As the Student Placement Office gathered momentum rolling into its third year of operation, director John W. Teele yesterday estimated that he and his staff of five have helped over 1000 University graduates to find their niches in the wide, cruel world.
Founded in October, 1945, to meet an increasing number of student pleas for job assistance, the Weld Hall burean now boasts a file of 240 letters from financial, industrial, and labor relations leaders.
With better than 35 percent of the past two senior classes plus a smattering of pre-1945 graduates, taking advantage of the placement office's facilities, Teele has only two letters from applicants showing dissatisfaction in their present jobs.
"One of those men wants to write poetry and be supported while he is at it. The other . . . , Teele signed, "the other is selling typewriters."
Bosses Problems Too
In spite of this impressive record, Teele and his assistants have their troubles, both with employers and prospective employees.
Many employers feel that there should not be any placement problem at the University, for, as a representative of Proctor and Gamble told Teele, "All boys at Harvard have openings in their fathers' concerns." Last year's poll of the College, however, showed that only five percent of the undergraduates awaited such soft touches, but Teele has a hard time convincing the bosses.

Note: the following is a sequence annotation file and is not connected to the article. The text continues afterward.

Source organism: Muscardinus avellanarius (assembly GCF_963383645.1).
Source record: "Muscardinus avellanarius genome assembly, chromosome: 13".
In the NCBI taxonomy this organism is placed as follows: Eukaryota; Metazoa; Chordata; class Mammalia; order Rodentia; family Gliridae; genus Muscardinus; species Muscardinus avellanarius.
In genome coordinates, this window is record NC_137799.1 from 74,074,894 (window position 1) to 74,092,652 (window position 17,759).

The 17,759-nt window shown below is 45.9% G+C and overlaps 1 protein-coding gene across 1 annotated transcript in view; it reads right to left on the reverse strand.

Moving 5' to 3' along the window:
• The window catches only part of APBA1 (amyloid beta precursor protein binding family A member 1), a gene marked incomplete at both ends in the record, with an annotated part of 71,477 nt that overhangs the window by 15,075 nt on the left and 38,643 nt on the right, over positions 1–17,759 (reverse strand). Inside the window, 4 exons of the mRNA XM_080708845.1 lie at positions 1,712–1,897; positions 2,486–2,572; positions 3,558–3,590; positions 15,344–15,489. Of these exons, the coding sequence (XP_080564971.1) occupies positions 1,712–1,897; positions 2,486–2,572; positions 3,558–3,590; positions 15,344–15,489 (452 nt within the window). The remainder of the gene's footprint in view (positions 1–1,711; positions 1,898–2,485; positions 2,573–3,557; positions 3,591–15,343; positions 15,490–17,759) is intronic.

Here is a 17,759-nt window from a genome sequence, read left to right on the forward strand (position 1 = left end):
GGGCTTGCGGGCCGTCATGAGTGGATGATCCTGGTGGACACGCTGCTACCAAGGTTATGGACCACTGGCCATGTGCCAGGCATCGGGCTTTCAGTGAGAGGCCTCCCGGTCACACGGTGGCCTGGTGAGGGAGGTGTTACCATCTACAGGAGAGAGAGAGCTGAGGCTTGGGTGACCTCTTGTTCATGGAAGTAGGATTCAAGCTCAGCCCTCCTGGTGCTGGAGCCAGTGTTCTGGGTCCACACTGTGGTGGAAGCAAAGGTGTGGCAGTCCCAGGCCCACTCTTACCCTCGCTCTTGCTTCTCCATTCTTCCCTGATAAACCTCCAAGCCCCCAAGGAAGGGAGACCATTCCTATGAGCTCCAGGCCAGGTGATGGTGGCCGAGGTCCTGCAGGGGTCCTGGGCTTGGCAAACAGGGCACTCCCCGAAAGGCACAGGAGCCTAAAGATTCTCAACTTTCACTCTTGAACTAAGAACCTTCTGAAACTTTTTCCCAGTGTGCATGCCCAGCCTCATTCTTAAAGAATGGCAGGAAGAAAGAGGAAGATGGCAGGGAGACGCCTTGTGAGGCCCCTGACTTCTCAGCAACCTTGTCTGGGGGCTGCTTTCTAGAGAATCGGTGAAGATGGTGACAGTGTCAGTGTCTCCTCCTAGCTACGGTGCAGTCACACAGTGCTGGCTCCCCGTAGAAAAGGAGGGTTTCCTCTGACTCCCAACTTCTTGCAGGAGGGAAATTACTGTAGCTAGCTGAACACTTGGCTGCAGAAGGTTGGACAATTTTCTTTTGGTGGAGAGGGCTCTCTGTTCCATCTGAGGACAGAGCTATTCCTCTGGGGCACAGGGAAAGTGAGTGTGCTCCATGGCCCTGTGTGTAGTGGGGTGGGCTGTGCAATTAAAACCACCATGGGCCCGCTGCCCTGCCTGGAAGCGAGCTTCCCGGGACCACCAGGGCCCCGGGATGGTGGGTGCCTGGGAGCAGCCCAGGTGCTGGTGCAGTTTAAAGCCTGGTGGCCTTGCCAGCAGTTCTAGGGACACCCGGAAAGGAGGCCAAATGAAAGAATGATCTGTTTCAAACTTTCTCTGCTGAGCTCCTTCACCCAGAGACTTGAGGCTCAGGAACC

Teele asserts his biggest difficulty with students is their fastidiousness. "Harvard graduates want polite jobs," he says: "They don't want to get their hands dirty and that's where they make their big mistake."
Office Attempts Rebuttal
In an attempt to deny this fact, the bureau last year found seven students who claimed they wouldn't mind any amount of grime for a good job. They were sent to a factory in Lowell which offered quick advancement. The promotions were not forthcoming at the end of the week, but it didn't make any difference since none of the seven had stuck it out that long.
Placements in the technical fields are the easiest for the office these days, with openings in salesmanship running a close second. Worst bets are employment in publishing, journalism, and advertising. The majority are disappointed because of their wide popularity and comparatively limited number of vacancies.
1 of 5 Gets Direct Job
Since the largest corporations are all that can afford any kind of a recruiting program and only one out of five College graduates work for these big-name out-fits, the placement bureau's task does not consist simply of direct references.
Most applicants receive aid in two different directions: (1) counsel in the kind of employment desired and (2) planning a job campaign.
In a pamphlet distributed last year, the office advised solicitors of its services, "You must make the chief contribution to this situation or we cannot help you. Neither can anyone else!"